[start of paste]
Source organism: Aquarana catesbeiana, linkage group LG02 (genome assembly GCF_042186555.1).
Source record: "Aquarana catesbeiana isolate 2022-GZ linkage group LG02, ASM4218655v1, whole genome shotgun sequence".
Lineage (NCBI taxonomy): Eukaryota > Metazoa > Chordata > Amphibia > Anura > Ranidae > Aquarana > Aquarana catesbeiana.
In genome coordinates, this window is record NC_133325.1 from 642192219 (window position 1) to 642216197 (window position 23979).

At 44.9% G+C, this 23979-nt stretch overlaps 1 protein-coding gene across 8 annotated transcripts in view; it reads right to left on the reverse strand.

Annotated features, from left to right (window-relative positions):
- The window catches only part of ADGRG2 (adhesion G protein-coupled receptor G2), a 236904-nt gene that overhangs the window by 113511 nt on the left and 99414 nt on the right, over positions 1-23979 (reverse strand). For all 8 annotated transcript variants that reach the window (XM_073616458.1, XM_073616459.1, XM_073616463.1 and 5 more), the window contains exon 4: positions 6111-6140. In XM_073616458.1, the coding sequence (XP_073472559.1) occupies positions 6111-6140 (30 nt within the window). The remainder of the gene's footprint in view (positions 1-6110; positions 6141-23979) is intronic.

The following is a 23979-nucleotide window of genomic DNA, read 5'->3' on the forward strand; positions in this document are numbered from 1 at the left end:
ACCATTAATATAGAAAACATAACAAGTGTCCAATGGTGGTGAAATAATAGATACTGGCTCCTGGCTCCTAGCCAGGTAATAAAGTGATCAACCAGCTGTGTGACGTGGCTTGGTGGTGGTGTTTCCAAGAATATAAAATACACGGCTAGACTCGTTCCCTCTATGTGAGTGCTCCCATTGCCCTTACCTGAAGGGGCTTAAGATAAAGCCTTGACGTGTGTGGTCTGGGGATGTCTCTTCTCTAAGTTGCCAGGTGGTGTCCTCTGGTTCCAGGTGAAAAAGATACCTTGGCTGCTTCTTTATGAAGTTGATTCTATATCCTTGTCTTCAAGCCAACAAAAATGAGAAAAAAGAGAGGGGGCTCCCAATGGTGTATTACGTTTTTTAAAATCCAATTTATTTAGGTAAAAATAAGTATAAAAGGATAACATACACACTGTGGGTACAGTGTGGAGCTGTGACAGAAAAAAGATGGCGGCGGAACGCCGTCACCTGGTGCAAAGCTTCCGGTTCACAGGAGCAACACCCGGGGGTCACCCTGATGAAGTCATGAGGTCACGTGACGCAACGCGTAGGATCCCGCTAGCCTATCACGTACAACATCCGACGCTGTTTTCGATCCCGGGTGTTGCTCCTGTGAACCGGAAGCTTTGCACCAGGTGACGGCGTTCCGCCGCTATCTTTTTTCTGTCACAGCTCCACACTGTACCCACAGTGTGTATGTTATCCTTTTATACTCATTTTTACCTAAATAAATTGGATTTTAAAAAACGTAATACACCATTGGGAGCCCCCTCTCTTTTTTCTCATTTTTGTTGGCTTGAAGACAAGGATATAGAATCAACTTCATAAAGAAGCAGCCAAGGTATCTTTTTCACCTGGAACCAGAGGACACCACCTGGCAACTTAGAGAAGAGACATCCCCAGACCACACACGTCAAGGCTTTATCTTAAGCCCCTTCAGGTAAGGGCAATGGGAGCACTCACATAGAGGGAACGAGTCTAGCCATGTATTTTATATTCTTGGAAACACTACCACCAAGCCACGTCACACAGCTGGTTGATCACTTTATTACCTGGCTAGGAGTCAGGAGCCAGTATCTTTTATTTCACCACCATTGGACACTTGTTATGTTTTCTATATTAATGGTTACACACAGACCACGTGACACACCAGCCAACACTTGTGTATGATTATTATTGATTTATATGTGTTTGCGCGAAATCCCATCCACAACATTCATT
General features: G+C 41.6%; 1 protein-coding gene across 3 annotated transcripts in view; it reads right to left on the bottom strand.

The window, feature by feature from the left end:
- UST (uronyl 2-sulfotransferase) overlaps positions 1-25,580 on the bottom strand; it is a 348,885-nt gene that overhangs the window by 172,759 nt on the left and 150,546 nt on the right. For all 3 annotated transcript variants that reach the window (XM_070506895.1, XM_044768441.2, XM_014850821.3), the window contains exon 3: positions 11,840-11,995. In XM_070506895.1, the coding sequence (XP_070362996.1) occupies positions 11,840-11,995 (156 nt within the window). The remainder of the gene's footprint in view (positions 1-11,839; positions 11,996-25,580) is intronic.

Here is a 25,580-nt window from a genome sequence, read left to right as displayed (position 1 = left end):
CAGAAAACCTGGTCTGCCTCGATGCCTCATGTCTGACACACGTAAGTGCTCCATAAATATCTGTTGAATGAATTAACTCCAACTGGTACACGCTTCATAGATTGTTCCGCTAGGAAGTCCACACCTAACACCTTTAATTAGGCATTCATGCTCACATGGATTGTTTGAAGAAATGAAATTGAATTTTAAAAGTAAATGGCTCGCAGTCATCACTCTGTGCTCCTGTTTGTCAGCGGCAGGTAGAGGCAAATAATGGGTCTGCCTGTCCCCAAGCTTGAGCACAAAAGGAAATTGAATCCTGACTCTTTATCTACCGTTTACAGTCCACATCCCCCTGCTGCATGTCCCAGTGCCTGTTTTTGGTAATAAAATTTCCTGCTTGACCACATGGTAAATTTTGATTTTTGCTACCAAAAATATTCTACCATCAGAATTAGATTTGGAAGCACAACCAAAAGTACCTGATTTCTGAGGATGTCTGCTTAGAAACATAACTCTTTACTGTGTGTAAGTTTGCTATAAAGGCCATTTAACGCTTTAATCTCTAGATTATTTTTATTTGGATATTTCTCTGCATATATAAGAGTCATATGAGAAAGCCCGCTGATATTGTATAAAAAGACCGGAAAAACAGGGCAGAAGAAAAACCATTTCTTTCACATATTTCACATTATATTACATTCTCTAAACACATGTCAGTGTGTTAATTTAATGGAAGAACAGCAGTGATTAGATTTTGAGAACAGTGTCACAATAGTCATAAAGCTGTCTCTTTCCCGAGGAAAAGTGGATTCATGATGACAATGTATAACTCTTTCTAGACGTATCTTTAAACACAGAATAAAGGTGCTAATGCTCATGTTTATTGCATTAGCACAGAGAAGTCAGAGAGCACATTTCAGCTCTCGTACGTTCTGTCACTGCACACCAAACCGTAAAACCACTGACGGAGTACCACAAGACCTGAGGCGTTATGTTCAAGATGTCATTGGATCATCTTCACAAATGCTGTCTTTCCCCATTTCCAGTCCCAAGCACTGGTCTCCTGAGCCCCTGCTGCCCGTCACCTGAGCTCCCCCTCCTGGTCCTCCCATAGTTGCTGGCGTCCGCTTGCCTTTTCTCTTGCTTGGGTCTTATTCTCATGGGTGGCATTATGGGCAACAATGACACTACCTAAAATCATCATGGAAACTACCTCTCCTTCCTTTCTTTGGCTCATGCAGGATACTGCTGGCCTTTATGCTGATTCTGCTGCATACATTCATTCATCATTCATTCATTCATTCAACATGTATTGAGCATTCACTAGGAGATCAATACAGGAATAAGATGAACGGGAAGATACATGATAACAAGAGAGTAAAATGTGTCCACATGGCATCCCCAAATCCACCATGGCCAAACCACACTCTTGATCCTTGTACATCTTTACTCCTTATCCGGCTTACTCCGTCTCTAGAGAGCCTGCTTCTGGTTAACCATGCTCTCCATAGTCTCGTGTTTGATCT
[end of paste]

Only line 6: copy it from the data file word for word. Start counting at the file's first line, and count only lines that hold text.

Annotated features, from left to right (window-relative positions):